The Whitworth

Friday was the last day of half term so I stayed at home to spend some time watching the kids do revision for the exams that start next week.

In the afternoon we took the car to Manchester and spent a couple of hours walking round The Whitworth. I am not sure if I have been there before. If I have it was a long time ago.

It has just been revamped and is now in contention for a prize as museum of the year. It would well deserve to win.

It was a combination of the old building with modern open galleries inside and at the back a new extension with wide clean windows that looked out over the park.

One room was filled with 17th/18th Century watercolours and etchings. They were hung up to the ceilings. A criticism might have been made that there were no labels next to the pictures so you were never quite sure what you were looking at. But there were sheets of paper there to be picked up telling you what was what and part of the enjoyment was shifting the eye from picture to picture picking up the details rather than being distracted by the label.

As we walked round it was apparent that there was no fuss being made on photos being taken. This came into its own in a exhibition of work by Cornelia Parker.

There were bullets that had been pulled into a piece of wire a mile long that had then been coiled against canvas; small piles of incinerated cocaine courtesy of a local customs office and flatted plates, trumpets and trombones hung by wires from the ceiling.

But most impressive were two large internal rooms each given over to its own work of art.One room had been hung with the bright red paper templates left after a poppy had been punched out of it. They were hung from the walls and in inverted arches from the ceiling and lit for four bare lightbulbs.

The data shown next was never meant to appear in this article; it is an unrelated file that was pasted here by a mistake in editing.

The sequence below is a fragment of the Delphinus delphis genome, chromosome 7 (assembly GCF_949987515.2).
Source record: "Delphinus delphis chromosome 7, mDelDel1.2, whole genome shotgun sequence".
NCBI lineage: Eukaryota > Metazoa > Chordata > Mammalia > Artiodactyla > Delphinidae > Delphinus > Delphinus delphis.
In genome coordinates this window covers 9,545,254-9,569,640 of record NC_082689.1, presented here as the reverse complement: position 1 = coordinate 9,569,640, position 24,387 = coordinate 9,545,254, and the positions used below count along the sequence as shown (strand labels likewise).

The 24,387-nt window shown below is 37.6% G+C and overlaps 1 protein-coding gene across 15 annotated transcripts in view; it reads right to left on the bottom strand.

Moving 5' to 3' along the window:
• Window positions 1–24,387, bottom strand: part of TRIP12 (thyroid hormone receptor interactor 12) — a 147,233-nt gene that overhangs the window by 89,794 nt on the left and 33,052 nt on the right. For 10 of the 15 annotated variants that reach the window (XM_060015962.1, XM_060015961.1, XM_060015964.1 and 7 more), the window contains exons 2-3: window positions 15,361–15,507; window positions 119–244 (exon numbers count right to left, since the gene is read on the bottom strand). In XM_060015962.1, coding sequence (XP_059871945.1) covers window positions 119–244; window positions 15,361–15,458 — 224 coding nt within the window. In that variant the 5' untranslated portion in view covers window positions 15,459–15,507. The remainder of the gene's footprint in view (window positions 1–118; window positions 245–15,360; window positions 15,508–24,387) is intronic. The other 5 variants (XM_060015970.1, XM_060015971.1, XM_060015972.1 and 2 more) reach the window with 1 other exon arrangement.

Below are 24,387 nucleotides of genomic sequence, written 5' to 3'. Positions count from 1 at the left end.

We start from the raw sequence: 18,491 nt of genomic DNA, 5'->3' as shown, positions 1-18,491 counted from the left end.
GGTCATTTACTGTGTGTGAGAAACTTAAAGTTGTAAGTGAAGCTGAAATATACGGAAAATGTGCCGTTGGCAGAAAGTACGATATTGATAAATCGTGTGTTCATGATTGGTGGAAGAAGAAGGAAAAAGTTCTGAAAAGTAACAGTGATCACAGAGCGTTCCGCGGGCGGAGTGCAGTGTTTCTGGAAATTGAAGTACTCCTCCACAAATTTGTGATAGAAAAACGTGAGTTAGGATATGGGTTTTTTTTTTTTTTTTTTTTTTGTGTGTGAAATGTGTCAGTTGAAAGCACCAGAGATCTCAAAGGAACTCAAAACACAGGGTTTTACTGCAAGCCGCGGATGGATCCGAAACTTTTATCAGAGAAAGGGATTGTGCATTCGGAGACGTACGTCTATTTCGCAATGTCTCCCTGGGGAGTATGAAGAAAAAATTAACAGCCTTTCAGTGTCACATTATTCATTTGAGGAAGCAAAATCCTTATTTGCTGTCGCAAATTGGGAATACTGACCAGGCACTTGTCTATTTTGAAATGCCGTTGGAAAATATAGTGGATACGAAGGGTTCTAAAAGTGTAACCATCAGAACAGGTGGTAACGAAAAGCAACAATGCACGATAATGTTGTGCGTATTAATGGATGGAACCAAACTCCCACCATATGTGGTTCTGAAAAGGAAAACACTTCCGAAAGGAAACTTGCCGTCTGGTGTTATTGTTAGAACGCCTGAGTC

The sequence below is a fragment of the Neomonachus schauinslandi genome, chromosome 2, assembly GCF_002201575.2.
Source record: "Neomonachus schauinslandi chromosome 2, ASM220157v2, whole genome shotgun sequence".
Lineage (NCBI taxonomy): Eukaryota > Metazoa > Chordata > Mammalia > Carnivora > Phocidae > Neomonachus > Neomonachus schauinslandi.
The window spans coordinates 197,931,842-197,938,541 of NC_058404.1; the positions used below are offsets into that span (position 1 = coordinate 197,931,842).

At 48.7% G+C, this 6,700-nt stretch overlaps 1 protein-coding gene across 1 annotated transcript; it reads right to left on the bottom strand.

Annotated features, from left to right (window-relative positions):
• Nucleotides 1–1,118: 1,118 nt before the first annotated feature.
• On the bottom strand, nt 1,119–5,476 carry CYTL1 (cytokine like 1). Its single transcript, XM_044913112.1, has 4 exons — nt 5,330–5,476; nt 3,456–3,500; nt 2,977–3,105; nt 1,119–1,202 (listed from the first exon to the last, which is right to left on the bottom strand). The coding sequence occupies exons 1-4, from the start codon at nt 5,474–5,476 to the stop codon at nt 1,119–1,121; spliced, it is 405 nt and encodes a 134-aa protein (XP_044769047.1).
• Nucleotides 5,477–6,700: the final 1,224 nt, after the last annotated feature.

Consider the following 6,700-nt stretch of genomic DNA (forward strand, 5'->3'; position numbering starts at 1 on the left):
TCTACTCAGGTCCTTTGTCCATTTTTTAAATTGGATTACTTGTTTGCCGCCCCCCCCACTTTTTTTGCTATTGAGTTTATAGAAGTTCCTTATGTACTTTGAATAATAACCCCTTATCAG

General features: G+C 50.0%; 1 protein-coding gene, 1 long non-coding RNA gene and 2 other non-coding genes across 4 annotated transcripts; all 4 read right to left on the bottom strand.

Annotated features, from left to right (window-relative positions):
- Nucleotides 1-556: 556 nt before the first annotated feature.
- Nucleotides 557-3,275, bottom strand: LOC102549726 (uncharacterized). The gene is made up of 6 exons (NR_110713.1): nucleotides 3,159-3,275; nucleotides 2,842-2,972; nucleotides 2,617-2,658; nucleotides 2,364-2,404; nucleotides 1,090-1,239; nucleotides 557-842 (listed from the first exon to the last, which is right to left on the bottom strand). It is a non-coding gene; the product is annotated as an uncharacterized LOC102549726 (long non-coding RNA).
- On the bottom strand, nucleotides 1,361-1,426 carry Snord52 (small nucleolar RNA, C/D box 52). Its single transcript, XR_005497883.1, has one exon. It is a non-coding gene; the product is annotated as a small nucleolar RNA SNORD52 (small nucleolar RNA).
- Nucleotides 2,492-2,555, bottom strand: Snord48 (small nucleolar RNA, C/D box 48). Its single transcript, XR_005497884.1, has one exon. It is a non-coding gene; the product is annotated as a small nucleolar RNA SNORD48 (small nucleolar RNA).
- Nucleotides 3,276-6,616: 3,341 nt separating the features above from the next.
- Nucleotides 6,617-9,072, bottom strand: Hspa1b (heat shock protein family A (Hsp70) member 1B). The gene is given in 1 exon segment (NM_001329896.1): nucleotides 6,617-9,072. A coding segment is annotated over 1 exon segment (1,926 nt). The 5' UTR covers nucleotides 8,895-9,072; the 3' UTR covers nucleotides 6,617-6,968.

Another room was filled with an exploding shed lit from the inside throwing slow black shadows on the wall.

After the art we went for expensive tapas at Iberica. We had a plate of very expensive ham that wasn’t quite big enough for the price and I then went for the three cheapest tapas on the menu:-

– Aubergine, honey & pinenuts – these could have done without the pinenuts and theere was something astringent about the honey. It was also a long slice of aubergine with the skin still. So all in all not as good as it could be.

– Confit of cod (brandada) with olives & white grapes – this was better. Salt cod mixed with potato and served cold as three spoonfuls set on the plate with white grapes and diced tomato.

– Butifarra with trinxat catalan – this was the best. A thick spiced sausage on a small spread of pureed potato with a green embellishment.

We also had croquettes, chorizo lollipops, cheese and omelette, padron peppers and patatas bravas.

I even managed to finish with a small glass of patxaran over ice.

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